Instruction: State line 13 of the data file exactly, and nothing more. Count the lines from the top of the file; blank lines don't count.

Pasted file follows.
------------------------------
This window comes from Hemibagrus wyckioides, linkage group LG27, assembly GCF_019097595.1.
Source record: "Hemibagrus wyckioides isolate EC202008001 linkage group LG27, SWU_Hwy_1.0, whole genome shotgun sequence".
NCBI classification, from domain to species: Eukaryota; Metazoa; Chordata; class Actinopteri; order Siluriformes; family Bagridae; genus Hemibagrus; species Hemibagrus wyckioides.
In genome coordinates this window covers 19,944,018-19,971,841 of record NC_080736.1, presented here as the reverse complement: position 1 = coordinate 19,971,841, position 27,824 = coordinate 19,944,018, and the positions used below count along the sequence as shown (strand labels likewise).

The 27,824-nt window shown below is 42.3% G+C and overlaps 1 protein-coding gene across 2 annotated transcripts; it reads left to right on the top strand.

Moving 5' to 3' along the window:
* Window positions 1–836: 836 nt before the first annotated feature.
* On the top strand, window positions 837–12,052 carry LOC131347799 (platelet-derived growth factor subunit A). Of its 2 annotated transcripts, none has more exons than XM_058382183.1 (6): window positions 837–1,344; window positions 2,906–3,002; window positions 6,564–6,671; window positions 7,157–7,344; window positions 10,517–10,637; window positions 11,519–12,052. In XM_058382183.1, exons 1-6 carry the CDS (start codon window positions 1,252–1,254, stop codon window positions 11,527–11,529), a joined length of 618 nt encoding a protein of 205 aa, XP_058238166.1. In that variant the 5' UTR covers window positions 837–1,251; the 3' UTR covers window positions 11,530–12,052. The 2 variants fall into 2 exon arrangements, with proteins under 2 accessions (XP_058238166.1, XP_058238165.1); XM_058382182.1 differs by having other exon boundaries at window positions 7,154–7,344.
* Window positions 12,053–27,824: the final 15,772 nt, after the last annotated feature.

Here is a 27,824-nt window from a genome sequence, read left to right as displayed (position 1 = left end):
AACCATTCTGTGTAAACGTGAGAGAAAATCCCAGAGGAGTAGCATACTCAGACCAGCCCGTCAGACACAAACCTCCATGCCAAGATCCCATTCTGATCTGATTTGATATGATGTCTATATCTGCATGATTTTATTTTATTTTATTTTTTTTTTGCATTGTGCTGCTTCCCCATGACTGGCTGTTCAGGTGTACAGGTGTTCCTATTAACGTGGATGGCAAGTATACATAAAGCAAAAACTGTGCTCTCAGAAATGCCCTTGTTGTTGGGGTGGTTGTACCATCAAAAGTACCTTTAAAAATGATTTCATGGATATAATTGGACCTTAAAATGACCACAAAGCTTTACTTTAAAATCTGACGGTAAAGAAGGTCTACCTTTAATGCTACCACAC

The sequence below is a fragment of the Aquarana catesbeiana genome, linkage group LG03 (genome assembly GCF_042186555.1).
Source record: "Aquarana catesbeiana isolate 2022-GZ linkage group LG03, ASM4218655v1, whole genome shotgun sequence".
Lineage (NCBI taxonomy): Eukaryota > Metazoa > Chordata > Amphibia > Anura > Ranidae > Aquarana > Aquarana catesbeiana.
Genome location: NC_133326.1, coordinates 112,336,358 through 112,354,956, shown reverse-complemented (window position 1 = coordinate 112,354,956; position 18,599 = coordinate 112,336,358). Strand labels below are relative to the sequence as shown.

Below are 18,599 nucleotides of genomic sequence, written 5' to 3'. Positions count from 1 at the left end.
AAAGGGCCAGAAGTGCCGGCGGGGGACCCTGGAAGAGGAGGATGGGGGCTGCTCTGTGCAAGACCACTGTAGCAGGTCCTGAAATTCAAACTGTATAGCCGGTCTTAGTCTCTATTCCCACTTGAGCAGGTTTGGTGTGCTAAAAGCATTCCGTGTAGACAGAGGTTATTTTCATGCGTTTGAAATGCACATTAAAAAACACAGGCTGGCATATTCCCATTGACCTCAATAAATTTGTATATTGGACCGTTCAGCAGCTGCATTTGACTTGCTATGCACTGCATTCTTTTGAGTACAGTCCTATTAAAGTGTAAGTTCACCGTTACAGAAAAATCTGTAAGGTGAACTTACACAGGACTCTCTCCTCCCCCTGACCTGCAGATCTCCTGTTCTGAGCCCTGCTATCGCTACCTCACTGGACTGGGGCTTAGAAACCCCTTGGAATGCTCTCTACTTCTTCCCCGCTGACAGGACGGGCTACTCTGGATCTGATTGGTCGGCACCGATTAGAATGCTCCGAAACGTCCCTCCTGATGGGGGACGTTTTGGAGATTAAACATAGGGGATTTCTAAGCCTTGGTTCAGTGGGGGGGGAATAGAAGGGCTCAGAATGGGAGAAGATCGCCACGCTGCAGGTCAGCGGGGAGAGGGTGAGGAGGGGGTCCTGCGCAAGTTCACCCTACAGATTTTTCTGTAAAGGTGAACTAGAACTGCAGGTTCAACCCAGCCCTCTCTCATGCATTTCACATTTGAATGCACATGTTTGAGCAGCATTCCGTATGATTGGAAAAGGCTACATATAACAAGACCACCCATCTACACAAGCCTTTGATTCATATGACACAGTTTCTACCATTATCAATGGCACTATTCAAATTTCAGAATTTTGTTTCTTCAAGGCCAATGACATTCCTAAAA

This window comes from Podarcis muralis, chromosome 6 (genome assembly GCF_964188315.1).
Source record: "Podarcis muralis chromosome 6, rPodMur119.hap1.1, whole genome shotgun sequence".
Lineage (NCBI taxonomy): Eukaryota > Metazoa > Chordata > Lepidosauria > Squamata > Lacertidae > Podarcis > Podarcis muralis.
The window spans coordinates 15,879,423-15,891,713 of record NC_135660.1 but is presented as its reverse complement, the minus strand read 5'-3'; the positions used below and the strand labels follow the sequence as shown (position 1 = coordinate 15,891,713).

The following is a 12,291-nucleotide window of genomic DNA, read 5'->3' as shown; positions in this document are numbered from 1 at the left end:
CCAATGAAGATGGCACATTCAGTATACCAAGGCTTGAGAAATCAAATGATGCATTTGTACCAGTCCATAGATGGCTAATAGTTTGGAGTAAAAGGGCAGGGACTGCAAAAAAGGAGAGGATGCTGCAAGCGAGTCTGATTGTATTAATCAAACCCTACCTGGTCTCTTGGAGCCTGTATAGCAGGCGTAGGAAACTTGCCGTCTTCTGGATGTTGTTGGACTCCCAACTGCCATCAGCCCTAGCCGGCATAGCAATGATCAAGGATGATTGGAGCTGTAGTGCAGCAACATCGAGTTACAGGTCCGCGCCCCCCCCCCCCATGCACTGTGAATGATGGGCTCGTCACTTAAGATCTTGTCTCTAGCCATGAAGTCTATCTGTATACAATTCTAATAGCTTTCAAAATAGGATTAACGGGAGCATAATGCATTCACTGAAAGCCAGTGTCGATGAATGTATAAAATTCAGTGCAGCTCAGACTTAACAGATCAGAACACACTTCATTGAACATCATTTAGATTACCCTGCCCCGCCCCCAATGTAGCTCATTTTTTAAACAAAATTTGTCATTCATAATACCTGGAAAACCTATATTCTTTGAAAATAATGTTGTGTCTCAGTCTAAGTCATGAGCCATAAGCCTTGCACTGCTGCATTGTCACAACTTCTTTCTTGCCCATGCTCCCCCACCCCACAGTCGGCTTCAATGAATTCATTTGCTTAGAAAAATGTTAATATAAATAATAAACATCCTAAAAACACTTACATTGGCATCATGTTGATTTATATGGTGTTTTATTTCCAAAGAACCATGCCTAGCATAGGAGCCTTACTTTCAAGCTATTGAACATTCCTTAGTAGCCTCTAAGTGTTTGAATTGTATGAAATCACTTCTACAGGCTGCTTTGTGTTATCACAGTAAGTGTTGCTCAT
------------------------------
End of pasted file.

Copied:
Source record: "Aquarana catesbeiana isolate 2022-GZ linkage group LG03, ASM4218655v1, whole genome shotgun sequence".